This is a powerful education model, one that mirrors how we learn. Wouldn’t you think kids would learn more useable content knowledge and learn critical and creative thinking skills through this model? Wouldn’t learners be better prepared for flexibility and problem-solving in an unpredictable future?
If you have been following my blog series on The Flipped Classroom: The Full Picture, you know that I am using this opportunity, given all the press on flipped classroom, to discuss a model of teaching and learning based on experiential education. It is a model in which authentic, often hands-on, experiences and student interests drive the learning process, and the videos, as they are being proposed in the flipped classroom discourse, support the learning rather than being central or at the core of learning.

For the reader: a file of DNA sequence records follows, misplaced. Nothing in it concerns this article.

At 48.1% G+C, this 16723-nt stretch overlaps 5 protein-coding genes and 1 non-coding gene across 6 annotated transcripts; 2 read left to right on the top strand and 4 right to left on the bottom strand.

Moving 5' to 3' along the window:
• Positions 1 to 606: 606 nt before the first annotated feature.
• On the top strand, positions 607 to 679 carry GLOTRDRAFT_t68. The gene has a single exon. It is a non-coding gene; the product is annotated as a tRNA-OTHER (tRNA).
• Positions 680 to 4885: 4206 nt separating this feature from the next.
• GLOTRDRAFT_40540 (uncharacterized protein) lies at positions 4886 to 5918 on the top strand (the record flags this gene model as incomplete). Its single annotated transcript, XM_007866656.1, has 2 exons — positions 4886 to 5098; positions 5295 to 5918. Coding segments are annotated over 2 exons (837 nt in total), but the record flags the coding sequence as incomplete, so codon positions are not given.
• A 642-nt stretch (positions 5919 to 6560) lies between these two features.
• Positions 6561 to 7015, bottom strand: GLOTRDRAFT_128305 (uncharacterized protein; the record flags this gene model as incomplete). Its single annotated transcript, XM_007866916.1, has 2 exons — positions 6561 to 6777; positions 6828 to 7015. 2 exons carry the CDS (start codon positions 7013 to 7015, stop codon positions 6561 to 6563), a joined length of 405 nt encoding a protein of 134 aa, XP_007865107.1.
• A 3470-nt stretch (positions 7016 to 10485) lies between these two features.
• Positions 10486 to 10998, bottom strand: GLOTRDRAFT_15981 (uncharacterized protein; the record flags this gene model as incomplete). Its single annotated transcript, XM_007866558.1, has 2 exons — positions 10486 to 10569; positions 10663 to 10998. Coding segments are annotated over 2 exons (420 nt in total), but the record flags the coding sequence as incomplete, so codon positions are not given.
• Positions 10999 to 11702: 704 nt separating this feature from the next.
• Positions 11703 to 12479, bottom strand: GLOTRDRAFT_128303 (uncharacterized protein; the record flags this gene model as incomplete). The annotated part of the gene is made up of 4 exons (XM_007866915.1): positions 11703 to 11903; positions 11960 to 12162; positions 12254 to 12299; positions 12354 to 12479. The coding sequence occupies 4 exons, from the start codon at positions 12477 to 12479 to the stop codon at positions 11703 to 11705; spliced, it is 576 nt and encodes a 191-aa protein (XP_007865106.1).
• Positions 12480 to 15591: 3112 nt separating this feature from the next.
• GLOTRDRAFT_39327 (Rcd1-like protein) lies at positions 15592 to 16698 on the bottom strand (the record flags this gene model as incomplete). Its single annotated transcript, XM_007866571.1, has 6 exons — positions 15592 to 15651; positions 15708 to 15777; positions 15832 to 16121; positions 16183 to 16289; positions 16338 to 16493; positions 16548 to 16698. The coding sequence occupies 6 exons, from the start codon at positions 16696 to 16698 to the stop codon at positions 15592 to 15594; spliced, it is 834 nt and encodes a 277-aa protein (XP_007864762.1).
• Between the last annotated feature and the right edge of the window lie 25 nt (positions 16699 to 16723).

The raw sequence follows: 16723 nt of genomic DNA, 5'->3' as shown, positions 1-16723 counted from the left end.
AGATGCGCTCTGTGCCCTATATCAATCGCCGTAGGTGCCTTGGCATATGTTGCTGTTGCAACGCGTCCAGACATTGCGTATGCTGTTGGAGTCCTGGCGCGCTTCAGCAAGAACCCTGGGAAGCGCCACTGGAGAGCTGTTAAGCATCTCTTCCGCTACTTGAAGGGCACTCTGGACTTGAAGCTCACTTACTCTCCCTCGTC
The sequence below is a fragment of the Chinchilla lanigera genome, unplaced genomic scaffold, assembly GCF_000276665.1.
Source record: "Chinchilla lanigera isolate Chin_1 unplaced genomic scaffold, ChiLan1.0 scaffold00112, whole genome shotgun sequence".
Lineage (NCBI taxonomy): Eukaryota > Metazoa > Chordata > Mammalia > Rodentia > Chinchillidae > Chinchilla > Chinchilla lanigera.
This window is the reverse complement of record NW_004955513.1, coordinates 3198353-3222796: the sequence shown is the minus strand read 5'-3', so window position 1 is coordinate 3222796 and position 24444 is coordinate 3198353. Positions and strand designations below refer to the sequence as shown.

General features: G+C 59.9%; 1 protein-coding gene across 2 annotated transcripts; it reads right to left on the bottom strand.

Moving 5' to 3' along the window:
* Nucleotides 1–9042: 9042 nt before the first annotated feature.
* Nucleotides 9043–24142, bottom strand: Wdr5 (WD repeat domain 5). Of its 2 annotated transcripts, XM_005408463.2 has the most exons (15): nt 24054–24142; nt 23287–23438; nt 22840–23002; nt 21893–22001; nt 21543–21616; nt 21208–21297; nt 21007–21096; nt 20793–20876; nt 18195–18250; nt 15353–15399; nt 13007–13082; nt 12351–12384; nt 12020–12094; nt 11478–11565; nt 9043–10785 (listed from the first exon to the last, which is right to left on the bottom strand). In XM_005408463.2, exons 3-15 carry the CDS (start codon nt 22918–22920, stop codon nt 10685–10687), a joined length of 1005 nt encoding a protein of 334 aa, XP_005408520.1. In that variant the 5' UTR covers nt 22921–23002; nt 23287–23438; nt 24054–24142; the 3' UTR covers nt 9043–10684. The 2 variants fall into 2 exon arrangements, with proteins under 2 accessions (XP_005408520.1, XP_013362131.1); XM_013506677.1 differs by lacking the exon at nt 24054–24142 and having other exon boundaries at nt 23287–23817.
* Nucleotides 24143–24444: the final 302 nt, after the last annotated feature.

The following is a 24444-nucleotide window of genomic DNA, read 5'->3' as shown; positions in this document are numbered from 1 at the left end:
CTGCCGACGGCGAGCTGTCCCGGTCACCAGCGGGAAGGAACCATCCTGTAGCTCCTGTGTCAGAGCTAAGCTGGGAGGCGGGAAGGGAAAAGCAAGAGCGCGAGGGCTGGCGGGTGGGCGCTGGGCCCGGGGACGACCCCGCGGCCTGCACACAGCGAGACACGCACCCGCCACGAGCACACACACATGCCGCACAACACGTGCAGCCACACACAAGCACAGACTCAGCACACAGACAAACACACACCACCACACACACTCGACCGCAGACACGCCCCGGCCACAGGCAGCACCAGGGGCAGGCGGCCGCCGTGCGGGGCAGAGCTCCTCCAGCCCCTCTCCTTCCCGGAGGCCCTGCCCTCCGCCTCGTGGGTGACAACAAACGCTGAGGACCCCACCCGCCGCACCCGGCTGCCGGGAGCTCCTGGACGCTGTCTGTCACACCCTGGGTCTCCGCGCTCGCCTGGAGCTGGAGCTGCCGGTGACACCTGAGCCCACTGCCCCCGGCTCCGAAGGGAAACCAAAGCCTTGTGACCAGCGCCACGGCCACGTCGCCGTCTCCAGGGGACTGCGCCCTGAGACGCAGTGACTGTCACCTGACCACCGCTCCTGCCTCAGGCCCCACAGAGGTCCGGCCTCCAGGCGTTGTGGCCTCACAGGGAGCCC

The idea of experience being core to learning has been discussed by Dale Dougherty, the publisher of Make Magazine, in the context of Maker Education:
I see the power of engaging kids in science and technology through the practices of making and hands-on experiences, through tinkering and taking things apart. Schools seem to have forgotten that students learn best when they are engaged…
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